Design Brief Worksheet Template

Using a properly thought out Design Spec can help you find better clients, clients with more money to spend and better, more interesting projects.

Prompted by a regular stream of Reverb Studios clients over the years who weren’t quite sure what they wanted in a new website or other design project and in response to me asking them for more guidance just pointed to a competitors website, or worst still a very long list of totally different competitor websites, and expected me to take it from there, I recently decided to do some research on how best to extract the maximum amount of detailed information from a client before starting any new design project.

The benefits to this are as follows as I see it:

  • You can avoid that initial, face-to-face, time (and money) sapping meeting with a client where no one is really prepared or knows what they want or what needs doing.
  • You get to see if a client is a good fit for you and your services and vice versa, whether the client can actually be served by you at all.
  • You get an idea of how serious and defined a client is about their business and their business goals. Asking them to sit down and think about their business and goals is something of value to them if they havn’t done it before.
  • By asking them for their budget, you separate the kind of clients who want something for nothing or everything in the world for very little investment from those who are prepared to put their money where their mouths are and get something of real value in return.
  • You get to come across as a professional who is serious and detailed about how they do things.
  • It gives much needed focus to a project that both sides can greatly benefit from.

Following my research across several articles, some marketing and design classes I’ve completed in recent years, my recent design degree and drawing from my now 15 years in a design related business, I drafted and built the following Design Brief Worksheet and put it in digital form:

Reverb Studios Design Brief Worksheet

Please use the form to think about your own business’s current performance, goals, use it to hire my own services or adapt it for your own use.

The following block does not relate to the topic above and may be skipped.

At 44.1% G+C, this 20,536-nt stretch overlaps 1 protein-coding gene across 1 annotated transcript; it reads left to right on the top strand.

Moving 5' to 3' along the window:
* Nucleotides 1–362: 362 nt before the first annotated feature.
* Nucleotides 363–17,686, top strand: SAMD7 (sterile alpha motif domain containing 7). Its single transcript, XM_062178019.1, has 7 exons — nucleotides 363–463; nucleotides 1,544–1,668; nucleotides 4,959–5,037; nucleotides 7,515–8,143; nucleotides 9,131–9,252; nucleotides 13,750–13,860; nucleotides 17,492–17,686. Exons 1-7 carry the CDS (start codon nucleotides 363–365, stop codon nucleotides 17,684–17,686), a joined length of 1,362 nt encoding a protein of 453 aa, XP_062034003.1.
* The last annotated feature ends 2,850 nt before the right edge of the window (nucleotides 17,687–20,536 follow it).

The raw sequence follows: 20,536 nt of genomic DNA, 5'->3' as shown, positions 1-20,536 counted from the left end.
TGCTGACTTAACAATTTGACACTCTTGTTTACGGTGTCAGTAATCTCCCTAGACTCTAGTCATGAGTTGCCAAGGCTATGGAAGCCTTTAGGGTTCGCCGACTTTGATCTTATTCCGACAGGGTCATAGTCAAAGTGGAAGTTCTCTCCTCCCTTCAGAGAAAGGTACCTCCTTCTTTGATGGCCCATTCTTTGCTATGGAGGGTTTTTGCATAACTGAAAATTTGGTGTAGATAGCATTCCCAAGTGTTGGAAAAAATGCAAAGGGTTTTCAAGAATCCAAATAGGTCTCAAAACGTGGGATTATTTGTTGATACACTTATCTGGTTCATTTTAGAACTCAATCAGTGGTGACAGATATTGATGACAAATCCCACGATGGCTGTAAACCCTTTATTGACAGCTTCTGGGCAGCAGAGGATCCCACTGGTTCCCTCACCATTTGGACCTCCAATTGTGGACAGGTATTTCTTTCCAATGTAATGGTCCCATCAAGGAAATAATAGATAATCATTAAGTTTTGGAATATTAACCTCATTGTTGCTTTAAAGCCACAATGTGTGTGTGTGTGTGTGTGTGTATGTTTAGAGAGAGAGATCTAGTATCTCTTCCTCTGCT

Leon

Advertisements

7 Great Cloud Apps for Businesses and Teams

I recently started a part time, fully online/remote degree in Digital Design & Technology after working in a similar field, unqualified, for nearly 15 years. I thought I knew it all and knew the best tools of the trade. I was wrong.

The fact that my course is 100% online forced the usage of the apps/websites I’m about to detail but I’ll be using these for my own business, collaborative and personal use from here on in. All of the following apps are cloud based and available from any device with internet access. All (Except Coggle) have native app versions for mobile devices too which give a streamlined, better user interface if you’re not at your main desktop or laptop.

You may notice a slight Google bias here! Most are free for personal/lite usage.

1 Gmail

Gmail

Nothing new or groundbreaking here of course but you can’t beat gmail for reliable, cloud based email communication. Filtering, Labels & Folders and email search are dead handy as is syncing between different device versions.

Standout Feature: Multiple accounts.

https://www.google.com/gmail/

2 Google Drive

Google Drive

A file repository and storage system but with document sharing, commenting and integration with Google Docs, Sheets etc.. I love the live editing mode where you can actually see other people typing/editing on screen and commenting within documents is handy too.

Standout Feature: File & Folder access/sharing.

https://www.google.com/drive/

3 Google Hangouts

Google Hangouts

Excellent call conferencing and instant messaging system with good integration with Google Calendar, ie – click the link in a calendar event to join a call.